Article of the Week
This daily feature is the introduction to a full article by Stephen O. Smoot that was published in our newest issue, 56:3. To read the full text of this article, follow the link below.
Readers of the Hebrew Bible first encounter Abram (later Abraham), the spiritual father of the three great monotheistic faiths—Judaism, Christianity, and Islam—at the end of Genesis 11. There they discover he was the son of a certain Terah and claimed "Ur of the Chaldeans" as his home (Gen. 11:28). We might start by asking: do either the books of Genesis or Abraham offer any information about the ancient city most scholars consider Abraham's Ur (modern Tell el-Muqayyar in southern Iraq)? Do these books say anything about Ur that converges with what we know about the history of the city in the late third to early second millennia bc, the supposed time of the historical Abraham? What about the middle of the first millennium bc, the time when many biblical scholars think the end of Genesis 11 was either composed or redacted?
Latter-day Saints have likewise been drawn to this discussion, given the existence of the Book of Abraham, which enjoys canonical status in The Church of Jesus Christ of Latter-day Saints as part of the book of scripture called the Pearl of Great Price. The Book of Abraham purports to be the autobiography of the eponymous patriarch and offers narrative details that on many points converge with Genesis. For instance, as in Genesis, Ur of the Chaldeans claims the privilege of being Abraham's ancestral and personal residence according to the Book of Abraham (Abr. 1:1; 2:1–4). Unlike Genesis, however, the Book of Abraham describes some kind of Egyptian influence or presence in Ur of the Chaldeans that almost resulted in Abraham’s execution for cultic offenses (Abr. 1:8–20).2 These additional elements in the Latter-day Saint scriptural tradition concerning the life of Abraham have, at least from a Latter-day Saint perspective, added some unique (and uniquely challenging) dynamics to the overall discussion about the historicity of the scriptural work "purporting to be the writings of Abraham, while he was in Egypt."3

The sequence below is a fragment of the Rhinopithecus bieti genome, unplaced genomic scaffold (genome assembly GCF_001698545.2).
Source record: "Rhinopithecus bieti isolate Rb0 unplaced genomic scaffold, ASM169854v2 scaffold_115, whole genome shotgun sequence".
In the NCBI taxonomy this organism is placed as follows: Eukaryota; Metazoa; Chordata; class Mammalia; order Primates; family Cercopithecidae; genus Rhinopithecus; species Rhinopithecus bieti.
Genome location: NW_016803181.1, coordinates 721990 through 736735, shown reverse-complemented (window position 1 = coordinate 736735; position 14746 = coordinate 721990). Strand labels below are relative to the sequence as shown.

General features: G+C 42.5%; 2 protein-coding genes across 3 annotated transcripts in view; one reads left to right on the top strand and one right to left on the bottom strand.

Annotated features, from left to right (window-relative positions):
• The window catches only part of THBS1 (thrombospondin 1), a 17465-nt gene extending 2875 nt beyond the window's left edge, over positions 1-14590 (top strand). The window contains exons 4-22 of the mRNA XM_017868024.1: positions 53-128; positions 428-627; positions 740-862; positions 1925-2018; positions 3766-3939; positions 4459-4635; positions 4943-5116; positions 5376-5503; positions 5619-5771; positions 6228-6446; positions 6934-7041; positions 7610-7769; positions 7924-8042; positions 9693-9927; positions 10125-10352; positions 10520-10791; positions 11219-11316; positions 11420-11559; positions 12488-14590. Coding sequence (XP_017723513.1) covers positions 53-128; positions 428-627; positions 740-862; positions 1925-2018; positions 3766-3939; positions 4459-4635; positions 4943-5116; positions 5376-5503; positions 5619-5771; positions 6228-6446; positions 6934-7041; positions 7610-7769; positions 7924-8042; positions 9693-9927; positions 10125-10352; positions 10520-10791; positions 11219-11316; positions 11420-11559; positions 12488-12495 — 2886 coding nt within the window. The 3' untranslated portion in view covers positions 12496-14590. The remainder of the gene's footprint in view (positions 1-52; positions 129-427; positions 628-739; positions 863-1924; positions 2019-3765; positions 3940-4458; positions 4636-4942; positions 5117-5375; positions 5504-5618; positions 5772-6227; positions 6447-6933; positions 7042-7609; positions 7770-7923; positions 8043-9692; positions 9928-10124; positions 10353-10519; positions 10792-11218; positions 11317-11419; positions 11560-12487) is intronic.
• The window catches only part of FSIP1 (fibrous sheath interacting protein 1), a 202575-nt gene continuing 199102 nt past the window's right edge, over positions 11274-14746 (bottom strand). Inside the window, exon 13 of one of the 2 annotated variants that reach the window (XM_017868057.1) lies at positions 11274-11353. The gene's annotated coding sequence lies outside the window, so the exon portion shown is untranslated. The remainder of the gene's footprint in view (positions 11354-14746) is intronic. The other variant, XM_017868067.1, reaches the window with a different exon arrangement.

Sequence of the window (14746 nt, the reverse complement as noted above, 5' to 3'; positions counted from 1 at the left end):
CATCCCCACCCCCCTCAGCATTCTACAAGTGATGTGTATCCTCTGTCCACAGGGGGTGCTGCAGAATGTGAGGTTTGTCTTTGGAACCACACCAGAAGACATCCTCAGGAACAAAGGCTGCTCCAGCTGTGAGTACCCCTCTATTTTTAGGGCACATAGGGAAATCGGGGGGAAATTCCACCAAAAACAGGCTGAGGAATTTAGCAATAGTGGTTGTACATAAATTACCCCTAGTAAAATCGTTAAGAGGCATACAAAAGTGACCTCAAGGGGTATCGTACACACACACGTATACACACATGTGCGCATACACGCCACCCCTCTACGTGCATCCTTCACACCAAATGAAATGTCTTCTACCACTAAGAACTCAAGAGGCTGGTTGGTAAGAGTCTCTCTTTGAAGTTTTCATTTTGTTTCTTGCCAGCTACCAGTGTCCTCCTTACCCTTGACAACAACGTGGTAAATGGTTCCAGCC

Indeed, the debate swirling around the historicity of Abraham has grown considerably since the rise of the historical-critical method of biblical studies in the eighteenth and nineteenth centuries and the great strides made in Syro-Palestinian and Mesopotamian archaeology in the past century. There exists an almost unending stream of monographs, articles, and other works exploring nearly every aspect of this subject. My efforts for this paper shall therefore be relatively modest. In this treatment, I will not attempt to stake out any definitive position for or against the historicity of Abraham either in Genesis or in the book of LDS scripture that bears his name. It would be impossible to do justice to any such attempt in such a short treatment. Rather, I shall focus my attention on highlighting and exploring a few elements of this debate and bring to focus what the current body of evidence can and cannot resolve for us.